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Shocking secrets of the actuarial value calculator revealed!

That might be how the National Enquirer would title this blog entry.  And, hey, if mimicking its headline usage attracts more readers than “Reconstructing mixture distributions  with a log normal component from compressed health insurance claims data,” why not just take a hint from a highly read journal?  But seriously, it’s time to continue delving into some of the math and science behind the issues with the Affordable Care Act. And, to do this, I’d like to take a glance at a valuable data source on modern American health care, the data embedded in the Actuarial Value Calculator created by our friends at the Center for Consumer Information and Insurance Oversight (CCIIO).

This will be the first in a series of posts taking another look at the Actuarial Value Calculator (AVC) and its implications on the future of the Affordable Care Act. (I looked at it briefly before in exploring the effects of reductions in the transitional reinsurance that will take effect in 2015).  I promise there are yet more important implications hidden in the data.  What I hope to show in my next post, for example, is how the data in the Actuarial Value Calculator exposes the fragility of the ACA to small variations in the composition of the risk pool.  If, for example, the pool of insureds purchasing Silver Plans has claims distributions similar to those that were anticipated to purchase Platinum Plans, the insurer might lose more than 30% before Risk Corridors were taken into account and something like 10% even after Risk Corridors were taken into account. And, yes, this takes account of transitional reinsurance. That’s potentially a major risk for the stability of the insurance markets.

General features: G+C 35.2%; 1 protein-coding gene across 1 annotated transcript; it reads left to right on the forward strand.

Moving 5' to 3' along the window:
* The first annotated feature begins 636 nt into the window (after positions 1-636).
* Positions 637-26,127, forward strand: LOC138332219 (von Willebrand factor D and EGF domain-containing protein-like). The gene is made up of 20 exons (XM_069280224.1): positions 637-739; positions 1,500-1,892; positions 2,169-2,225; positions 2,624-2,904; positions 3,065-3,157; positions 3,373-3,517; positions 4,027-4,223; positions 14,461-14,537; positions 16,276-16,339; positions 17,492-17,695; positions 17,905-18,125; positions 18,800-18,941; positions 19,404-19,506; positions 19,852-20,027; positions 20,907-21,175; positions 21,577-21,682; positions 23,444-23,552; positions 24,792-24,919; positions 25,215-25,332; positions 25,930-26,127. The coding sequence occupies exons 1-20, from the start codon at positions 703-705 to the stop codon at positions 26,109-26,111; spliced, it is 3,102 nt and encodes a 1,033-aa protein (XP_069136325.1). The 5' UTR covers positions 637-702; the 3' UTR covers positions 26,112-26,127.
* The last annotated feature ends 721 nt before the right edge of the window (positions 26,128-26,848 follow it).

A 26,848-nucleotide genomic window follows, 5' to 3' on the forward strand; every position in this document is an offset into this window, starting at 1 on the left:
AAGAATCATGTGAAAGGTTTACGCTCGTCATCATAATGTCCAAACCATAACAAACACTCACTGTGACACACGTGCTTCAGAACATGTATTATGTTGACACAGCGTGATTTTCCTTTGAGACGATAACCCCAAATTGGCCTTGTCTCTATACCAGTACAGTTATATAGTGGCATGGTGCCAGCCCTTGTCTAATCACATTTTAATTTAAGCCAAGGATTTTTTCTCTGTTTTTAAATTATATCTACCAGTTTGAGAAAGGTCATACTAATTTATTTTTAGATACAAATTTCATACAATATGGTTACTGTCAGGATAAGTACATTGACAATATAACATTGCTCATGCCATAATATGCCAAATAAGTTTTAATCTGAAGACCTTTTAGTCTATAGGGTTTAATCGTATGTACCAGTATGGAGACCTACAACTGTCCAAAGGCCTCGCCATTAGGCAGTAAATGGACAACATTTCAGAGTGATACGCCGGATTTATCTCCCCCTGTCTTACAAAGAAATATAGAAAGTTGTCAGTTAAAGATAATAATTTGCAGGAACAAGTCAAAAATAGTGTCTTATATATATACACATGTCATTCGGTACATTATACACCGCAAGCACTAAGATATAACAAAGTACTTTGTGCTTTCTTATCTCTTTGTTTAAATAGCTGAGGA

What is the Actuarial Value Calculator?

The AVC is intended as a fairly elaborate Microsoft Excel spreadsheet that takes embedded data and macros (essentially programs) written in Visual Basic, and is intended to help insurers determine whether their proposed Exchange plans conform to the requirements for the various “metal tiers” created by the ACA. These metal tiers in turn attempt to quantify the ratio of the expected value of the benefits paid by the insurer to the expected value of claims covered by the policy and incurred by insureds. The programs, I will confess, are a bit inscrutable — and it would be quite an ambitious (and, I must confess, tempting) project to decrypt their underlying logic — but the data they contain is a more accessible goldmine. The AVC contains, for example, the approximate distribution of claims the government expects insurers writing plans in the various metal tiers to encounter.